Mine? (Inspired by the seagulls in Finding Nemo of course..)
You won’t know how Wealthy you were until the day of your funeral and you won’t be there, the rest of us will…
What do you want people to say about you that day?
In North America we’ve fallen for a Myth: Wealth is the Accumulation of my Possessions.
My daughter Ailish came around the corner at Costco the other day with my wife where a man was standing who only had one leg. Ailish’s immediate reaction was “Whoah!!!” (I blame the parents…) before mom could intervene. The man was quite good natured about it but Erin was suitably embarrassed and tried to crawl into a crack in the concrete.
As funny as that is, Ailish did very directly and accidentally address the elephant in the room. That’s what this blog will be like. We have a problem in Canada with anyone bringing up the topic of our wealth. It’s MINE! It belongs to ME. I earned it! Don’t ever tell me what to do with MY stuff!
My dad redefined wealth for the Kopes because he didn’t buy the myth that wealth was the accumulation of his possessions. Before entering the ministry and attempting to help people with the rest of his life he was in business and doing very well for himself. During the wage and price controls where no one was allowed to receive wage increases the company he worked for found they could get him the money he was worth by continually reassigning his position and doubling his salary several years in a row. He was worth it to them because of the profit he brought in. He had a new house, nice vehicles, a boat, plenty of toys but then he had an awakening…
The accumulation of possessions wasn’t bringing him Purpose.
I’ve been thinking about this for a few days… Can I actually possess something?
We caught Neela stealing from Katie a couple of weeks ago. Why? Neela apparently has no qualms about the morality of taking something that belongs to someone else if she wants it. Well, she didn’t have any qualms until this situation happened. Now she’d better have some:) Katie already has an iPod because Katie is a great little saver. Neela is the more spontaneous “Give me candy now!” type and hasn’t been able to save up enough for one yet. And she isn’t overly keen on helping mom around the house so ends up forfeiting her allowance more often than not.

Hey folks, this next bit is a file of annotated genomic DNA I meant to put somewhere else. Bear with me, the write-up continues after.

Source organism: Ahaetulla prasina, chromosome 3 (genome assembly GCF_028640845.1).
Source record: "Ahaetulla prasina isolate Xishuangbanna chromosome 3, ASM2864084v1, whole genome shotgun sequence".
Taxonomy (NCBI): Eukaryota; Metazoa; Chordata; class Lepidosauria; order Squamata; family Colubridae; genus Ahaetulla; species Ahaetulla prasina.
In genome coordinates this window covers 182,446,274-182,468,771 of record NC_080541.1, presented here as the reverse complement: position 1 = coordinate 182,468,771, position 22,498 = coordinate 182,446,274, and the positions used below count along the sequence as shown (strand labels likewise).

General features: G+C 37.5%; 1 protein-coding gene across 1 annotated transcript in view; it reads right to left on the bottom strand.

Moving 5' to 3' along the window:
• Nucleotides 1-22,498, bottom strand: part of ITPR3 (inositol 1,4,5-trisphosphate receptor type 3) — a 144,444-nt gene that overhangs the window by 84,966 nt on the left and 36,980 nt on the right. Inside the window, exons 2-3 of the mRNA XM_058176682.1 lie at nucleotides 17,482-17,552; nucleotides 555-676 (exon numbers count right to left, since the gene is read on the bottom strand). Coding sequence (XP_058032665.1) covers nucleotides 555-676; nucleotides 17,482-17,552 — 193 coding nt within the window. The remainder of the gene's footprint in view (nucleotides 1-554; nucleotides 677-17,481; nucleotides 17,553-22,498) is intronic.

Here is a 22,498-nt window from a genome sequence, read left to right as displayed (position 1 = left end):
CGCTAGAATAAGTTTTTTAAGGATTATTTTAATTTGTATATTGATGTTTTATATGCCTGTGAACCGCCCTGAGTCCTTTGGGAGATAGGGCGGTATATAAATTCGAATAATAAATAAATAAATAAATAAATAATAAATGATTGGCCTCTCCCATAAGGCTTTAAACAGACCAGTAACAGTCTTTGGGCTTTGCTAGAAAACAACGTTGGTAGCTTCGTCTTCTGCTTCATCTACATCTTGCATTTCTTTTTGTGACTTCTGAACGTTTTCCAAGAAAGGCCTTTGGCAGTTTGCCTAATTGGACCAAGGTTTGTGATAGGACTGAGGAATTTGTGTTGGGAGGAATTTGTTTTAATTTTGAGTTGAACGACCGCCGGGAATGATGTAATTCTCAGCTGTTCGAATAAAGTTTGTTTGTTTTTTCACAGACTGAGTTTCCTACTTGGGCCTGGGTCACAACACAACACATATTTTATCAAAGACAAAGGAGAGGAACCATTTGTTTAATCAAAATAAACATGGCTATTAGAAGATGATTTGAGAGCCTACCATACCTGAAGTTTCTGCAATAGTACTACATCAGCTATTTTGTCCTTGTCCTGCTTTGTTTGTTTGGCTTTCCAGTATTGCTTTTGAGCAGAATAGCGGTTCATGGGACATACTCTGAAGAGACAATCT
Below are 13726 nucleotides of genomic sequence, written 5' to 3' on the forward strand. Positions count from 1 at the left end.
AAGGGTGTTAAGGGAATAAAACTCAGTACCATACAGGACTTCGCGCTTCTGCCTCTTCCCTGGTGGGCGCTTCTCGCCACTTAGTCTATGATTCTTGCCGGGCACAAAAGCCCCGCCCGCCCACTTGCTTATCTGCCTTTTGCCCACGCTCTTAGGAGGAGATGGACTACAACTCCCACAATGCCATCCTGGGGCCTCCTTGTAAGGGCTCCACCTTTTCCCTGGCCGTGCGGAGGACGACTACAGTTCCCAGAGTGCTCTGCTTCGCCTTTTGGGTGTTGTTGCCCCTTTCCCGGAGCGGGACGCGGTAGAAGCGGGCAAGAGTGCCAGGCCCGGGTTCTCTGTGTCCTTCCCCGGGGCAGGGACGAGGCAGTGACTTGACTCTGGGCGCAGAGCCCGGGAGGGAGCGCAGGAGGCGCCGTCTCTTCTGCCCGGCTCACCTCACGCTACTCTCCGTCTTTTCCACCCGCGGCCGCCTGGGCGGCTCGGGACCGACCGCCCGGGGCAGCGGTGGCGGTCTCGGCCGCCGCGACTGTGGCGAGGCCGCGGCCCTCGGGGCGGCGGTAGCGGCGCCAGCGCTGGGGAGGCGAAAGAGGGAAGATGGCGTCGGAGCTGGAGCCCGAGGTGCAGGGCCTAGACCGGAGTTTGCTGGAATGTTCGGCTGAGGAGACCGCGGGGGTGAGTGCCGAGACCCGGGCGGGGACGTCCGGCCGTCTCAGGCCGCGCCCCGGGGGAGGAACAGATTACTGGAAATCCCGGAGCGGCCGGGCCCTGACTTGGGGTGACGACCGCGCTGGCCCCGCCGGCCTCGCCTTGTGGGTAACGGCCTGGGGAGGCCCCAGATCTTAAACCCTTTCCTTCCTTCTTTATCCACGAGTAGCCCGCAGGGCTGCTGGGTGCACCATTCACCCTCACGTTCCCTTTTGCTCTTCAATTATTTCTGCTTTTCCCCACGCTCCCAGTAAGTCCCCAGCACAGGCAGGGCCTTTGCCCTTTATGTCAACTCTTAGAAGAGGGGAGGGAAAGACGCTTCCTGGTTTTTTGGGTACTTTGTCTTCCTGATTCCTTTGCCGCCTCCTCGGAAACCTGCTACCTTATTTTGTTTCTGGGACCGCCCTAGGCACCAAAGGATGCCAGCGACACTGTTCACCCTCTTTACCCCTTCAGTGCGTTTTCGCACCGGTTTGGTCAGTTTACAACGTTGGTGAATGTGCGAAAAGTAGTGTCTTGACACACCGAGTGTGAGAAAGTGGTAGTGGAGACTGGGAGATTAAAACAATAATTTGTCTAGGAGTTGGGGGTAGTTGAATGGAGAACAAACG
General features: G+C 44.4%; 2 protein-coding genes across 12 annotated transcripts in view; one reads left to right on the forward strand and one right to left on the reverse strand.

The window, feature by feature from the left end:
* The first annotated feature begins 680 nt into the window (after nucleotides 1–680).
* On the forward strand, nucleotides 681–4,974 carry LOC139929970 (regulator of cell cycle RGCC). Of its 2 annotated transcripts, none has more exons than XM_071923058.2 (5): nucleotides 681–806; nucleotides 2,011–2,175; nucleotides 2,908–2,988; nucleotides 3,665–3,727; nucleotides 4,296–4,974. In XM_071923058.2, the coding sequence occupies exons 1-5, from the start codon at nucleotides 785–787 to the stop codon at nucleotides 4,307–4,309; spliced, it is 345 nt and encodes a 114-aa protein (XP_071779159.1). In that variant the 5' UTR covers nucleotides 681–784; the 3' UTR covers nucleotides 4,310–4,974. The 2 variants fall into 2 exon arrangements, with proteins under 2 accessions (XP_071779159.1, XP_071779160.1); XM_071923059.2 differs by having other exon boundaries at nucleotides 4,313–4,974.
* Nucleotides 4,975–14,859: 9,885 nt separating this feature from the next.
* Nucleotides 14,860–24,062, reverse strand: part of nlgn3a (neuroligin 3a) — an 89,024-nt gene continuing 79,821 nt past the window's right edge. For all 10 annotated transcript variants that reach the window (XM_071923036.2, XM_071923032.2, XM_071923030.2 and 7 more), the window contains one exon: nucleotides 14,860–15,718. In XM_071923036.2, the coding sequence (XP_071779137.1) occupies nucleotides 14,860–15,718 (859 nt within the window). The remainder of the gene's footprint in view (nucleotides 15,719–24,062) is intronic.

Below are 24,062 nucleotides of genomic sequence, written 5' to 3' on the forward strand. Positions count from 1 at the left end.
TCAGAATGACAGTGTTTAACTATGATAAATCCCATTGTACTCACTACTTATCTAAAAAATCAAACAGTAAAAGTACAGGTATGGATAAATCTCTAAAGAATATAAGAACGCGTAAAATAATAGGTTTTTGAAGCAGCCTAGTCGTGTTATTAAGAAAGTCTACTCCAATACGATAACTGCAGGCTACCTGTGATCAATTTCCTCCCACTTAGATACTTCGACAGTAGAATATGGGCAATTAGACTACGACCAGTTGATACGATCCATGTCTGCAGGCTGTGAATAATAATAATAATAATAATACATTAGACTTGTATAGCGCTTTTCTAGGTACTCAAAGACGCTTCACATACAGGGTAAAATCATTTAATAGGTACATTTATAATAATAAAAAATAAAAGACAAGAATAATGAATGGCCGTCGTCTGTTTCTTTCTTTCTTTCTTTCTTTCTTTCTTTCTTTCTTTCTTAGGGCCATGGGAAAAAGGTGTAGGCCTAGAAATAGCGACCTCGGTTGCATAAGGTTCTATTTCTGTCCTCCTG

“Neela, come here!”
“Honey, did you take Katie’s money?”
Eyes down and feet shuffling: “Yes…” (quietly). (I should note that Neela also thought it was funny to lie but the Kope code quickly intervened. There are only two parts. Actually three if I have to point out the most obvious thank-you-Andy-Stanley: 1. Thou shalt not worship the devil. Just so we’re clear about that… But this is the one Neela had the most trouble with: 2. Thou shalt never tell a lie (lying breaks relationship). Followed by 3. If you EVER disrespect your mother you die. Old school but quite effective… also Erin’s favourite:)
“Baby, that money belongs to Katie. We never ever take something that doesn’t belong to us! We never ever take from family!”
I pick her up and kiss her and send her off to the next adventure.
We’ve always let our kids decide what to do with their own money. I should say here that we’ve trained them that the first part of anything they gain goes back to God and the second part is a small savings. The rest they can do with what they want according to their level of responsibility. It seems we’ve kiboshed several ridiculous propositions but for the most part allow them to make their own mistakes and get smarter that way.
But do they actually possess anything? The word possess denotes something very solid and long term in my mind. I think I’ll talk a little differently about it from now on after my journey with Alice (minus the psychotic episodes) down the rabbit hole this week in regards to two words: Accumulation and Possessions.
Can I possess an ice cream cone? Not really. I might have one but only for a few minutes. Is it Mine? Again, only for a few minutes. If I’m the fixed point on the timeline (we all assume that we are) IT, the ice cream, is not. It is temporal and therefore cannot really be possessed.